Email body:

Dear Colleague,
Austerity has taken its toll and disturbed research cycles across Europe. Particularly affected are scientists from Southern Europe. Find out first-hand how scientists confronted to austerity deal with it in Greece, Spain, Italy and Portugal, in a new Special Issue of the Euroscientist. It is the journal of Euroscience, the European grassroots organisation of scientists across disciplines and countries.
The Euroscientist is the first pan-European magazine for scientists and by scientists. This means that it will give you a voice to share your own solutions to the situation we, as scientists, find ourselves in.
In this issue, we analyse the situation of how many of our colleagues in the labs, who were forced to emigrate, and we also have the stories of those who decided to stay. You will hear from researchers sharing their experience of navigating the troubled waters of recession, when it comes to maintaining a seemingly steady research career path.
Problems identified in Spain, Italy, Portugal and Greece underlined the vital need for a public debate, beyond Southern European borders.  This is the goal of this special issue: to focus the wider European science community’s attention on how to solve research issues across Europe.
So, please, join in and take part to this citizen initiative. Tell us your opinion as a practicing scientist. Where does the system need to be fixed? Do we need to revisit the fundamental basis of research in Europe? Its objectives? Its funding schemes? Or even to find new ways of ring-fencing scientists’ time for research?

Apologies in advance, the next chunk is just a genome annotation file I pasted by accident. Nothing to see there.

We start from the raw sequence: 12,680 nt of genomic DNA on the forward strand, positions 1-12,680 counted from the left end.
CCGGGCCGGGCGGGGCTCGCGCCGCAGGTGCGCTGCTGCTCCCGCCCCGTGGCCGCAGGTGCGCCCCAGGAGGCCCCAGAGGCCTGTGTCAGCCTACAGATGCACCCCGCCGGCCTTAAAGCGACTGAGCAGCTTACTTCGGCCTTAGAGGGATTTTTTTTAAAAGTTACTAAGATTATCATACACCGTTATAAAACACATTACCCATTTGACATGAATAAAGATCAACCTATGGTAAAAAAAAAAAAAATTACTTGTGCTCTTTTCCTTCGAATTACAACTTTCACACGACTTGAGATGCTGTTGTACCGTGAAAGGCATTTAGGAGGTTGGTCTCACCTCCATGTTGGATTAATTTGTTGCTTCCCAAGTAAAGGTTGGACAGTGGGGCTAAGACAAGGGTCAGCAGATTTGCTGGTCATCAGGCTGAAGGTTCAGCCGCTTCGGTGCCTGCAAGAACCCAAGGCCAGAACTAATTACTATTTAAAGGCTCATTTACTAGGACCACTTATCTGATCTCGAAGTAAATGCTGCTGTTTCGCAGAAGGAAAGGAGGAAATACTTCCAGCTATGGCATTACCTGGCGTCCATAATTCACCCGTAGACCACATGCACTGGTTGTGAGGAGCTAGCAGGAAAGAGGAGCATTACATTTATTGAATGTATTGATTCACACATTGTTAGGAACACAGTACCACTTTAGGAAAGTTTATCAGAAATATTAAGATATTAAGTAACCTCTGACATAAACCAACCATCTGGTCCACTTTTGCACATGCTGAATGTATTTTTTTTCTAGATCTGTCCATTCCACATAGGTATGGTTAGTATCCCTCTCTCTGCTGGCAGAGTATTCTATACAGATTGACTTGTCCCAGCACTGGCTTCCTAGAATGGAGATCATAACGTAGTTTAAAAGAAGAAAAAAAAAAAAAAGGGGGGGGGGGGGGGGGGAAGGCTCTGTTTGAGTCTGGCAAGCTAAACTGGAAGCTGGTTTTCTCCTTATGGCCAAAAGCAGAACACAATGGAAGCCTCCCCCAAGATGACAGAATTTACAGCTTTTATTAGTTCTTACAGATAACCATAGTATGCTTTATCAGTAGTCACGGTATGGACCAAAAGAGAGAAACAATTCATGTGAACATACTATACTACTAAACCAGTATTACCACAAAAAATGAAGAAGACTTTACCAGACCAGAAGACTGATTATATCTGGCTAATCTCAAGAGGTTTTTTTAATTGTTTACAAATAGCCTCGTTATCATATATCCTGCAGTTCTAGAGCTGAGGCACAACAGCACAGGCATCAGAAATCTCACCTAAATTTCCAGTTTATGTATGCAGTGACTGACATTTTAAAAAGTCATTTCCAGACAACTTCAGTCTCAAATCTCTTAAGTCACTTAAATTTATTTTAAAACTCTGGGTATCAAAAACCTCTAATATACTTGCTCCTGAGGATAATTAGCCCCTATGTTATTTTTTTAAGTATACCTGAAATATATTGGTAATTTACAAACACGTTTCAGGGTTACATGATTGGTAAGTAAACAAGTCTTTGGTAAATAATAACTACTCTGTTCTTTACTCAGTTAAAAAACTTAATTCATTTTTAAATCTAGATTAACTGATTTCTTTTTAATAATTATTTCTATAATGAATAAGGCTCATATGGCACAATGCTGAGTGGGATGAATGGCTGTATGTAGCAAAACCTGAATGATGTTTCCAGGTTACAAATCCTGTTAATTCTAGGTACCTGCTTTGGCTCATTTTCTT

If you want decision makers hear what you have to say, then speak your mind, don’t be shy. Share your views by e-mailing editor@euroscience.org.

Sabine Louët
The Euroscientist
Twitter: http://www.twitter.com/euroscientist
Facebook: https://www.facebook.com/Euroscientist
Enhanced version of the magazine by Noowit: http://www.noowit.com/euroscientist

Please help us stimulate the debate around research in Europe further by supporting the Euroscientist at: www.euroscientist.com/support-us
Don’t forget to have a look at how our animators found a solution to help get out of the mess in which European scientists are stuck!
Power up the voice of the scientific crowd: see and share the video!

However, the unprecedented mobilisation of Southern European scientists may have forever changed their relationship with policy makers. The seed may be invisible now, but it will likely flourish in the future.

Michele Catanzaro (Pubblicato su Eurosceintist 15.4.2013)